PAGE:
[0101] Embodiments of the invention provide that the antigen can be a native component of the microorganism or mammalian cell. The antigen can also be expressed by the microorganism or mammalian cell through recombinant DNA technology or, in the case of antigen presenting cells (APCs), by pulsing or loading the cell with polypeptide antigen prior to administration. Additionally, the antigen can be administered as a nucleic acid that encodes the antigen such that the antigen is subsequently expressed by a cell after administration of the nucleic acid to the cell. Finally, whereas the classical class I MHC molecules present peptide antigens, additional class I molecules can be adapted to present non-peptide macromolecules. Exemplary non-peptide macromolecules include, but are not limited to, lipids and glycolipids. As used in herein, the term "antigen" includes such macromolecules as well. Moreover, a nucleic acid-based vaccine can encode one or more enzymes for the synthesis of such a macromolecule and thereby facilitate antigen expression of the macromolecule on an APC. In some embodiments, the nucleic acid-based vaccine can encode two, three, four or five enzymes for synthesis and antigen expression of the macromolecule on an APC.

[0102] Other therapeutic or prophylactic proteins useful in embodiments of the invention include, for example: tumor specific antigens, differentiation antigens, embryonic antigens, cancer-testis antigens, antigens of oncogenes, mutated tumor-suppressor genes, unique tumor antigens resulting from chromosomal translocations, viral antigens, and any other antigen that is presently apparent or will be in the future to one of skill in the art. Additional antigens that can be employed in embodiments of the invention include, for example, those found in infectious disease organisms, such as structural and non-structural viral proteins.

[0103] In light of the aforementioned, antigens useful in embodiments of the invention, include tumor-specific antigens (TSAs) or tumor-associated antigens (TuAAs). A TSA is unique to tumor cells and does not occur on other cells in the body. TuAAs are TAAs, wherein the target cell is a neoplastic cell. TuAAs can be antigens that are expressed on normal cells during fetal development when the immune system is immature and unable to respond, or they can be antigens that are normally present at extremely low levels on normal cells but are expressed at much higher levels on tumor cells. In some embodiments, a TuAA is an antigen associated with non-cancerous cells of the tumor, such as, for example, tumor neovasculature or other stromal cells within the tumor microenvironment.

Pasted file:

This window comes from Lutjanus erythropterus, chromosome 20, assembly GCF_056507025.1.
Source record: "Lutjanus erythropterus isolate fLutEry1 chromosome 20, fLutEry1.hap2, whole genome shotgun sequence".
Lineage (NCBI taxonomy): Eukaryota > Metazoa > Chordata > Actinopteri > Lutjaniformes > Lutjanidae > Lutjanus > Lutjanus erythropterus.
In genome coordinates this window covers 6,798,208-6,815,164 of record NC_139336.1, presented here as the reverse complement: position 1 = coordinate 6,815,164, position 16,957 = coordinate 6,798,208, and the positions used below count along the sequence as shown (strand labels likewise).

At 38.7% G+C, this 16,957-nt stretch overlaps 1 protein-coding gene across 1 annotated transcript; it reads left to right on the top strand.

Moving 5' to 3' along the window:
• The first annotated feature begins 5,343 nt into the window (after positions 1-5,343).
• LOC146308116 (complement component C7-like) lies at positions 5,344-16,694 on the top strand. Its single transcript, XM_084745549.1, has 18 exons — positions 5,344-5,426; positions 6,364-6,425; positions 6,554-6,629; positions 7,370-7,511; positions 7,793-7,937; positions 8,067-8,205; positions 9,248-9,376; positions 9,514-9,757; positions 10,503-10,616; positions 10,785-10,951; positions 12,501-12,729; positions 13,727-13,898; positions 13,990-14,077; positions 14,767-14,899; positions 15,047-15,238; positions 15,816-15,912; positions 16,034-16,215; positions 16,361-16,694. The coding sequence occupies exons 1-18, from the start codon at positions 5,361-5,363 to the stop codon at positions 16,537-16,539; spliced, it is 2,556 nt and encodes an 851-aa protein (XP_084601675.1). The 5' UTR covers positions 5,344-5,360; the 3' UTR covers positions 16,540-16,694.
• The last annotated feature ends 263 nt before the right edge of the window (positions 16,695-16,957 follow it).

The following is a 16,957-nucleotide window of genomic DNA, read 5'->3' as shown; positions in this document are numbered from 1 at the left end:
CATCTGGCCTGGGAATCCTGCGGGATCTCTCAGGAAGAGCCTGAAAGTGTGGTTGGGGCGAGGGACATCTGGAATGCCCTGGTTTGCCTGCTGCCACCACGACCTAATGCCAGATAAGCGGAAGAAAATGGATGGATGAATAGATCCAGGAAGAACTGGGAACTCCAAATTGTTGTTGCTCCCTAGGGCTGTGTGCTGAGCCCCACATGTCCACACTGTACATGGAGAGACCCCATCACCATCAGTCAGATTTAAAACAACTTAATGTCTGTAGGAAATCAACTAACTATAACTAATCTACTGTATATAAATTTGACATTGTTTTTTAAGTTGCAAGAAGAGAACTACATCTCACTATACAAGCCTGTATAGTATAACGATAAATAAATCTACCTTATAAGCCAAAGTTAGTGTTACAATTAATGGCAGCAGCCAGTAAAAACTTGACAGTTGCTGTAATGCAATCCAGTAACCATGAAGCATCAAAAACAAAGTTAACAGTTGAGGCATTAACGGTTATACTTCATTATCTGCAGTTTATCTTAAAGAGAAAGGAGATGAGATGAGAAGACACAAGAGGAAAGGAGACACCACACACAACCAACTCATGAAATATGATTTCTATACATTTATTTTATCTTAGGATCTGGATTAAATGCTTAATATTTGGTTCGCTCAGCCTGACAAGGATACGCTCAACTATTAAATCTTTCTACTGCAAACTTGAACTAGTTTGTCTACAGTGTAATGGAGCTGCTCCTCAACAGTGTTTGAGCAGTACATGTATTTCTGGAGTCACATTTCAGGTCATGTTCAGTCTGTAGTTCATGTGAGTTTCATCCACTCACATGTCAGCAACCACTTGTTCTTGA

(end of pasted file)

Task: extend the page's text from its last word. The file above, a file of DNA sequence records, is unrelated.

[0104] In some embodiments, the antigen can be an autoantigen, such as, for example, but not limited to, insulin, GAD65, or HSP for treatment of Type 1 diabetes. In some embodiments, the autoantigen can be, but is not limited to, myelin basic protein (MBP), proteolipid protein (PLP), or myelin oligodendrocyte glycoprotein (MOG) for treatment of multiple sclerosis.

[0105] In some embodiments of the invention, the TuAA Melan-A, also known as MART-1 (Melanoma Antigen Recognized by T cells) is employed. Melan-A/MART-1 is a melanin biosynthetic protein expressed at high levels in melanomas. Melan-A/MART-1 is well known in the art and is disclosed in U.S. Pat. Nos. 5,994,523; 5,874,560; and 5,620,886, each of which is incorporated herein by reference in its entirety. A preferred embodiment provides the Melan-A TuAA, Melan-A.sub.26-35, represented herein by SEQ. ID NO: 1. Non-limiting examples of other TuAAs that are useful in embodiments of the invention include tyrosinase, SSX-2, NY-ESO-1, PRAME, and PSMA (prostate-specific membrane antigen). The TuAAs useful in embodiments of the invention disclosed herein can comprise the native sequence or analogues thereof, such as those disclosed in U.S. Provisional Patent Application No. 60/691,889; U.S. patent application Ser. Nos. 11/455,278, 11/454,633, and 11/454,300; and PCT Patent Application No. PCT/US2006/023489; and U.S. Patent Application Publication Nos. 20060057673 and 20060063913; each of which is incorporated herein by reference in its entirety.